OptiSPICE Power Control Design

Previous PostNext Post

The only SPICE software for Opto-Electronics

Power Control Design

Predicting Signal Behaviour In Opto-Electronic Circuits

 

 

OptiSPICE is the only SPICE software available for Opto-Electronics. It incorporates equations governing optical components directly into an electrical simulation framework, thus forming a single-engine optoelectronic simulation tool. Previously, the ability for a single software package to tightly model optical-electrical integration, thermal coupling, and various optical effects (such as interference, reflection, and multiple carrier frequencies) was non-existant.

 

 

The figure below illustrates a circuit design using a feedback loop to maintain a constant optical power in the presence of temperature variation.

 

 

 

Circuit design using a feedback loop

 

 

 

A small percentage of the optical power is split off from the output of the laser and is fed to a photodetector. The output from this detector is used as the input to a closed loop PI controller (see Figure 2). For any small variation in the photodetector current, in response to a small variation of the laser output power (ex. due to temperature change), the PI controller adjusts the bias voltage so that the current through the laser remains constant. As a result, the output optical power is kept constant.

 

 

 

PI controller subcurcuit

 

 

 

Laser Temperature chart

 

 

 

In this design ambient temperature of the laser is varied with time as shown in Figure 3. This temperature variance is fed to the laser through an external thermal source.

 

 

 

Results

 

 

The response of the laser output power is shown in Fig. 4. Responses for two cases are shown – closed and open loop cases. As expected, closing the PI feedback loop causes the laser bias to be adjusted to compensate for the temperature changes.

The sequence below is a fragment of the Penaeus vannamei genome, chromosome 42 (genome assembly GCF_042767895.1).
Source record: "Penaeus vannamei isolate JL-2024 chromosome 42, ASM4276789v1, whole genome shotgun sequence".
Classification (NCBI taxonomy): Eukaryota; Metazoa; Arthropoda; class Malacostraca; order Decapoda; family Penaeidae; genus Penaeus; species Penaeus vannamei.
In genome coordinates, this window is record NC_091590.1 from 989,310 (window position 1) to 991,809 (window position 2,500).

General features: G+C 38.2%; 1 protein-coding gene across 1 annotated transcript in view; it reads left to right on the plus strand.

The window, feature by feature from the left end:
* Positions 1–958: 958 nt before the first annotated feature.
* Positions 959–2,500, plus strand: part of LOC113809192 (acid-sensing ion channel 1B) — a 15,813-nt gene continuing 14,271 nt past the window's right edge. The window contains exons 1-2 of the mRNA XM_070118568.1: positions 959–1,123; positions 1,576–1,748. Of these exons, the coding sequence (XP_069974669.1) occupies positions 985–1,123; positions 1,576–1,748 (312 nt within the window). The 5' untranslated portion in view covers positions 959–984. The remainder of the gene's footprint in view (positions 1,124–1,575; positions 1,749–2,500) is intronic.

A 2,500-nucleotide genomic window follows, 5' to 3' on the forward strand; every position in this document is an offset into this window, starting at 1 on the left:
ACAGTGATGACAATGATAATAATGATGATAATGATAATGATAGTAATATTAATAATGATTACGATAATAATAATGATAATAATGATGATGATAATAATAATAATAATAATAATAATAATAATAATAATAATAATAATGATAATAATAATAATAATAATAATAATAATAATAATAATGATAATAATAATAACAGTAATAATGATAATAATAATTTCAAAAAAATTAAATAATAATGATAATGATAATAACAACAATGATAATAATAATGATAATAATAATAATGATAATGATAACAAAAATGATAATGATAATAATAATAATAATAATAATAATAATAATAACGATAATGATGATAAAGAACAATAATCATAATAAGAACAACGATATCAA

Laser output power & Bias voltage charts

 

 

 

Fig. 5 shows the bias voltage for the closed and open loop cases. It can be observed from the plot that bias voltage is getting reduced to compensate the increase of temperature in the closed loop case.

 

 

 

Input voltage of the PI controller & Output voltage of the PI controller

 

 

 

Figs. 6 and 7 show input and output voltage of the PI controller. As it can be seen a very small increase in the input (in the order of mV) causes a significant negative voltage in the output.

 

 

 

Discussion

 

 

The power control design must be simulated using a SPICE engine that incorporates both electrical and optical models – OptiSPICE. It cannot be simulated using traditional software packages that rely on co-simulation or equivalent circuit models, as they do not provide sufficient coupling between electrical and optical devices.

 

 

Previous PostNext Post

Photonics North 2017

June 7-8

Optics and photonics technologies are strategic to the overall growth of many industry sectors in Canada; the pervasive nature of these enabling technologies results in…

Evaluate Our Product:

Get access to all our software tools instantly! No need to speak with a sales representative.